|Table 2: Comparison of STONE score parameters and demographic data in patients with stone and without stone|
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The ROC curve drawn for the modified STONE score by the presence of stones in the study patients is shown in [Figure 1]. The area under the curve (AUC) value of the modified STONE score for the stone diagnosis was 0.786 (95% confidence interval [CI]: 0.735–0.837). The optimal cutoff value of 7 for the modified STONE score for diagnosing urinary tract stones had 70.4% sensitivity and 61% specificity. The positive predictive value, negative predictive value, positive likelihood ratio (LR+), and negative LR − were 99.4%, 2.1%, 0.61, and 2.53, respectively. The AUC value of the original STONE score for the stone diagnosis was 0.636 (95% CI: 0.581–0.691). The optimal cutoff value of 8 for the original STONE score for diagnosing urinary tract stones had 67.5% sensitivity and 56% specificity. The distributions of the patients by the modified STONE score system risk groups were found to be 44.3%, 46.9%, and 8.9% in the low-, moderate-, and high-risk groups, respectively. Using the modified STONE score, the stone diagnosis was made at a rate of 22.2% in the low-risk group, 68.5% in the moderate-risk group, and 88.9% in the high-risk group. The distribution of patients by the risk groups of the modified STONE score is presented in [Figure 2].
|Figure 1: Receiver operating characteristic curve analysis scoring systems in the discrimination between with and without stone groups|
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|Figure 2: Prevalence of urinary system stone by modified STONE score category|
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| Discussion|| |
We evaluated the likelihood of the ureteral stone disease with the modified STONE score in patients presenting to the ED due to flank pain. Our study results revealed that the mean modified STONE score was statistically significantly higher in the patient group with stones compared to the stone-free patients (7.26 ± 2.36 vs. 4.22 ± 2.87; P < 0.001).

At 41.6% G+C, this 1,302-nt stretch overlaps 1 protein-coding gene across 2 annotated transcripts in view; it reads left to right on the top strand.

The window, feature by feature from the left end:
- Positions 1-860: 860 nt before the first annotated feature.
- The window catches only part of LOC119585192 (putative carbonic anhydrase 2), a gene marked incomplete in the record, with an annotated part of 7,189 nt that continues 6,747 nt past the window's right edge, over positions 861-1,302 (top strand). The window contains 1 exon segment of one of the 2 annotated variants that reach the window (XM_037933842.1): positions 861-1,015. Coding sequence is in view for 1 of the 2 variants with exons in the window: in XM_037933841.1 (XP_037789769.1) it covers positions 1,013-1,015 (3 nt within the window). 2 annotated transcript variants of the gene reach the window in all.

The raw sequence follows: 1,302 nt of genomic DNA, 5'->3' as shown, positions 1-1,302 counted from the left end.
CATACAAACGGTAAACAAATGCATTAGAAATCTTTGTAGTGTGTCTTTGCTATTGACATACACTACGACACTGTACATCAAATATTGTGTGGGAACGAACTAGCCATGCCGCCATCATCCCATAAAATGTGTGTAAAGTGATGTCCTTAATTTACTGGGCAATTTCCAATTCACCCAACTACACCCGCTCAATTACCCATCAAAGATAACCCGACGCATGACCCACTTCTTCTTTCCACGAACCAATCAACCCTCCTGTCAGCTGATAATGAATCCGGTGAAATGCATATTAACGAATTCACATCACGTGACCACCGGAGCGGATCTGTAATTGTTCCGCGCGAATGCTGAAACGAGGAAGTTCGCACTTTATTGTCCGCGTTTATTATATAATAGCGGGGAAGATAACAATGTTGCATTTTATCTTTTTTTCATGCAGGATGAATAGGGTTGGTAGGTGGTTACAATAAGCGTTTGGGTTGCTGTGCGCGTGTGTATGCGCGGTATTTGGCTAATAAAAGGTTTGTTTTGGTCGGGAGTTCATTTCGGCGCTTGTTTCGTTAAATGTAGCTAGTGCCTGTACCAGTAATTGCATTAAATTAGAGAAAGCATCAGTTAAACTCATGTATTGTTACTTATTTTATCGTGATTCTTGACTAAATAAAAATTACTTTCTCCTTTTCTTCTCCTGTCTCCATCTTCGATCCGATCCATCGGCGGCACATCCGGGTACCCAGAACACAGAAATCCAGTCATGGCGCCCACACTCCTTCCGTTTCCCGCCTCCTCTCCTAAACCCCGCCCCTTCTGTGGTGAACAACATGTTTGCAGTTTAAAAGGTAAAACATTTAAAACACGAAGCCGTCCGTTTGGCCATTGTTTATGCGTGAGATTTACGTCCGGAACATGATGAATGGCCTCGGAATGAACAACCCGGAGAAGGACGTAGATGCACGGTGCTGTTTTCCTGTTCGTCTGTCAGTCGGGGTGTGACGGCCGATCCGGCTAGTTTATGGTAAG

CT is still the most important diagnostic tool in the diagnosis of urinary stone disease in ED patients with flank pain. Noncontrast CT provides evidence to make a diagnosis of stone disease. Although renal colic can be diagnosed with CT findings, the radiation dose that the patients will be exposed to, the easy availability of the CT technique, interpretation inadequacies, and cost-effectiveness are the issues. From this point of view, Moore et al. introduced the STONE score, gaining effective clinical use. This scoring system stratifies patients into three risk groups. The rate of correct diagnosis of stones in the high-risk group is 89.6%. Consequently, it is emphasized that the high-risk patients identified based on the points obtained from the STONE score system have a high likelihood of having a stone disease and that their discharge from the ED can be planned. Daniels et al. reported a slight increase in the sensitivity of the SCORE stone system in diagnosing stone disease patients in the low- versus moderate-risk groups by the inclusion of hydronephrosis as an extra parameter into the STONE score. However, no increases in the sensitivity and specificity were reported in high-risk patients. Using the modified STONE score in our study, we diagnosed stone disease correctly at a rate of 22.2% in the low-risk group, 68.5% in the moderate-risk group, and 88.9% in the high-risk group. Although previous studies in the literature reported that the inclusion of emergency bedside US findings into the STONE score system as an extra parameter was associated with increases in the sensitivity, our study is partly different from those studies. First, our country and many Asian and European countries comprise mostly the non-Black population. Therefore, the “race” parameter of the STONE score may not be useful in these countries. We presume that the replacement of the “race” parameter by the obstruction or pelvicalyceal dilation finding from a US examination in the modified STONE score will enhance the usefulness of this scoring system.